Tree Fruit Newsletter — September 21, 2023

Maturity Report

McIntosh: Not much change in maturity indicators in the spur type strain, but flavor and texture have improved. Both strains are still ok to pick for storage based on the lack of fruit drop during limb shaking. McIntosh is susceptible to superficial scald when stored longer than three months. If applied within five days of harvest, 1-MCP products will prevent this browning disorder.

Cortland: Cortland will be ready to pick for storage, soon. They are susceptible to superficial scald and should be treated with an antiscald material such as 1-MCP (SmartFresh) and DPA (No-Scald). 1-MCP is not fully effective by itself.

Honeycrisp: This variety ripens unevenly, so spot pick according to the green ground color changing to light green or greenish yellow. Some are ripe enough to be highly susceptible to chilling injury and should be conditioned prior to cold storage. To condition, hold apples at 50 to 70 °F for five to seven days before putting into cold storage at 36 to 38 °F. If you have purchased Honeycrisp apples from another grower, there is a good chance that they have not been conditioned and are susceptible to chilling injury (soft scald and soggy breakdown). Honeycrisp can develop soft, brown spots on the surface in as little as three weeks in cold storage if they have not been conditioned first. Dr. Renae Moran did the rapid induction test to measure relative risk of bitter pit in several different blocks. Much less bitter pit showed up this year, the worst block having 14%. This is far less than last year.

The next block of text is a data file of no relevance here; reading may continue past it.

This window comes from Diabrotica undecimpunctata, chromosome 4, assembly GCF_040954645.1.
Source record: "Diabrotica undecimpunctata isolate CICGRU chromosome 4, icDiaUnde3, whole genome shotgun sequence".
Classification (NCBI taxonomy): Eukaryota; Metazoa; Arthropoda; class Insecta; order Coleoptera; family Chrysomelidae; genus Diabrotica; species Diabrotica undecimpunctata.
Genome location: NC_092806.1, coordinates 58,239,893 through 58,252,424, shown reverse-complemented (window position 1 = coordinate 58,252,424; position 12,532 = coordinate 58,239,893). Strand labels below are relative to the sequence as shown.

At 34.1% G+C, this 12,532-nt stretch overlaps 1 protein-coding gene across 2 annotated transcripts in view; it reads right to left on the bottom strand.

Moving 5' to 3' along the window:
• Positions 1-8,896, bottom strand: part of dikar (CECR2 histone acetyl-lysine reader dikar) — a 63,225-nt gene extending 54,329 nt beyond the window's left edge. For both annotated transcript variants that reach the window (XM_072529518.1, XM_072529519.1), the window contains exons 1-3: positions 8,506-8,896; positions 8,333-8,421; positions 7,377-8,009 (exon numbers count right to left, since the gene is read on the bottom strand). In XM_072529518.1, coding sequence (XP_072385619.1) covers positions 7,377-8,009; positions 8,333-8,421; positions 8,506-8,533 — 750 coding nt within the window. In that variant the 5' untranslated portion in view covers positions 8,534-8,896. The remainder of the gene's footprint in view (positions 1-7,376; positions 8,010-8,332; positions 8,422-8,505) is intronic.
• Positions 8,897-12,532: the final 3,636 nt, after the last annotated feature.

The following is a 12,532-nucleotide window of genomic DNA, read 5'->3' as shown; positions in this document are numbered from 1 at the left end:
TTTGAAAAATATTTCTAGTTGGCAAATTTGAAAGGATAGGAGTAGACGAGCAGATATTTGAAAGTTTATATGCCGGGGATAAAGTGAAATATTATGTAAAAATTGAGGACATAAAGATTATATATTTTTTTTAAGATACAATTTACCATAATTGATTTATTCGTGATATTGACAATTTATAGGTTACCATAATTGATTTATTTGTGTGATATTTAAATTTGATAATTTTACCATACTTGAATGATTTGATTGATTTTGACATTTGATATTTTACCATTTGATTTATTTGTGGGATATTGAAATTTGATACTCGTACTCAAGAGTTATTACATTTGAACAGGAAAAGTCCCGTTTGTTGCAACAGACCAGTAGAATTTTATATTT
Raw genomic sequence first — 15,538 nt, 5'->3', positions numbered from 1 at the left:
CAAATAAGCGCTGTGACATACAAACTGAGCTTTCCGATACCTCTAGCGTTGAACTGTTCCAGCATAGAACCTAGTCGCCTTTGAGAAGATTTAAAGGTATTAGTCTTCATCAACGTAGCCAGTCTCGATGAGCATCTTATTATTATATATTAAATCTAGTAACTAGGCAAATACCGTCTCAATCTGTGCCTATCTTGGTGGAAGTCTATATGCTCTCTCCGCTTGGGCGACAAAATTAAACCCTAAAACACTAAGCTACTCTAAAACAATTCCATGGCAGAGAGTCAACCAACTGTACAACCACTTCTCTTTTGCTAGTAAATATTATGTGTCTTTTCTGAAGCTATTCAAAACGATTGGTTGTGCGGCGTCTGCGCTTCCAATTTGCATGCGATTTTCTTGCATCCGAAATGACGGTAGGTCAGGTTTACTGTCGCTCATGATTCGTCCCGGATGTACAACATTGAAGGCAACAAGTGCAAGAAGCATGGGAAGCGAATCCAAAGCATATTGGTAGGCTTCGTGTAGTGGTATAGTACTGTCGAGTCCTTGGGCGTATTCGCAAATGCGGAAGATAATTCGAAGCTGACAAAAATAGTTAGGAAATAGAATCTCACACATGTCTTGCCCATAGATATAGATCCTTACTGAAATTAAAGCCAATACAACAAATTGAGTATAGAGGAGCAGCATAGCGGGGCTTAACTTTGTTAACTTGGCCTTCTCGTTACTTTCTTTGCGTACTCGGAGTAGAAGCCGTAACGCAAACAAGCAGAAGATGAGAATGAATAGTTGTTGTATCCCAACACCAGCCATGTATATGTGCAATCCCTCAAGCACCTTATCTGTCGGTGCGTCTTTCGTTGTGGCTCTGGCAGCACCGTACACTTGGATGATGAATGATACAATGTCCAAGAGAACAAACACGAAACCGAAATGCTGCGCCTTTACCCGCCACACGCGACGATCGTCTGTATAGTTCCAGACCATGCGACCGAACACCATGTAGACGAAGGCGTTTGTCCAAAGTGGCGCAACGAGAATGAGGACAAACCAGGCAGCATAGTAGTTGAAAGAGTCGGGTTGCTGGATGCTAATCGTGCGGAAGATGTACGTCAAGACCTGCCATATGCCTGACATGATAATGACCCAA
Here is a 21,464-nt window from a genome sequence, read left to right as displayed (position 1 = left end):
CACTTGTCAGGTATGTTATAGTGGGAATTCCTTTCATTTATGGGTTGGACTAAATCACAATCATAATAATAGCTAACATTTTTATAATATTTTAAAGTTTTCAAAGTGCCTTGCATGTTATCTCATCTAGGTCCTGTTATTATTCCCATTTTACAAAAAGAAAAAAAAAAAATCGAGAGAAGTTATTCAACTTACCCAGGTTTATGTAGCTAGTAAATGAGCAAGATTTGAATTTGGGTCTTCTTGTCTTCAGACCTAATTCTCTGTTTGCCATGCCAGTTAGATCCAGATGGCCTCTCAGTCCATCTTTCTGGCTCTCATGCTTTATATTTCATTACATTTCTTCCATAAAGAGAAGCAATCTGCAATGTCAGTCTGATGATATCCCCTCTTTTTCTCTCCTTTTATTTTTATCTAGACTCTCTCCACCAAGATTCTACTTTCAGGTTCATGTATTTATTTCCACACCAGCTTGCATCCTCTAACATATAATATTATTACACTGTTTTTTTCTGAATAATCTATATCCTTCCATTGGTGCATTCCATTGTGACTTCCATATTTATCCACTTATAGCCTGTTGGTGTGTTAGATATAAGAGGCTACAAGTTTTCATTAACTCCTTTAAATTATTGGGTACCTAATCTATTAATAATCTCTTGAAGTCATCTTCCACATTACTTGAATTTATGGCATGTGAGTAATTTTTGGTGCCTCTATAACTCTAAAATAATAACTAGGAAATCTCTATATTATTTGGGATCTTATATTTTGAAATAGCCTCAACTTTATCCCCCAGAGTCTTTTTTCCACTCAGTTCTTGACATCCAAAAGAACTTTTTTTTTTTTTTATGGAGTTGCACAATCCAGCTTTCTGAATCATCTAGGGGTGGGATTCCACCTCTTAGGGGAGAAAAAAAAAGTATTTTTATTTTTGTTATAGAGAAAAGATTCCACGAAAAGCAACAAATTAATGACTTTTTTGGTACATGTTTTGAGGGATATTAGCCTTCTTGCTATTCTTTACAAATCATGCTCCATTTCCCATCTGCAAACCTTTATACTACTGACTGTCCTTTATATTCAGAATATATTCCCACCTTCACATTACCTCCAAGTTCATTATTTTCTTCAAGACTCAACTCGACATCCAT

Gala: Based on Delta readings, Gala is over-ripe for storage and should be sold soon. Our block has a very light crop and may be advanced in ripening compared to other farms.

Empire: This variety is normally late to ripen.

Variety Testing Results

Variety Starch Index Delta Absorbance meter reading*
Gala 5.8 0.33
McIntosh standard Strain 4.7 1.80
McIntosh spur type 6.3 1.81
Honeycrisp 4.7 0.99
Cortland 2.0 1.54
Empire 1.8 1.53

*Delta reading is a measure of chlorophyll breakdown in the peel and change in ground color from green to yellow. Starch index is a measure of starch breakdown, so the index number increases as fruit ripen.

Renae Moran
UMaine Cooperative Extension Tree Fruits Program
University of Maine Cooperative Extension
PO Box 179
Monmouth, ME 04259
(207) 933-2100

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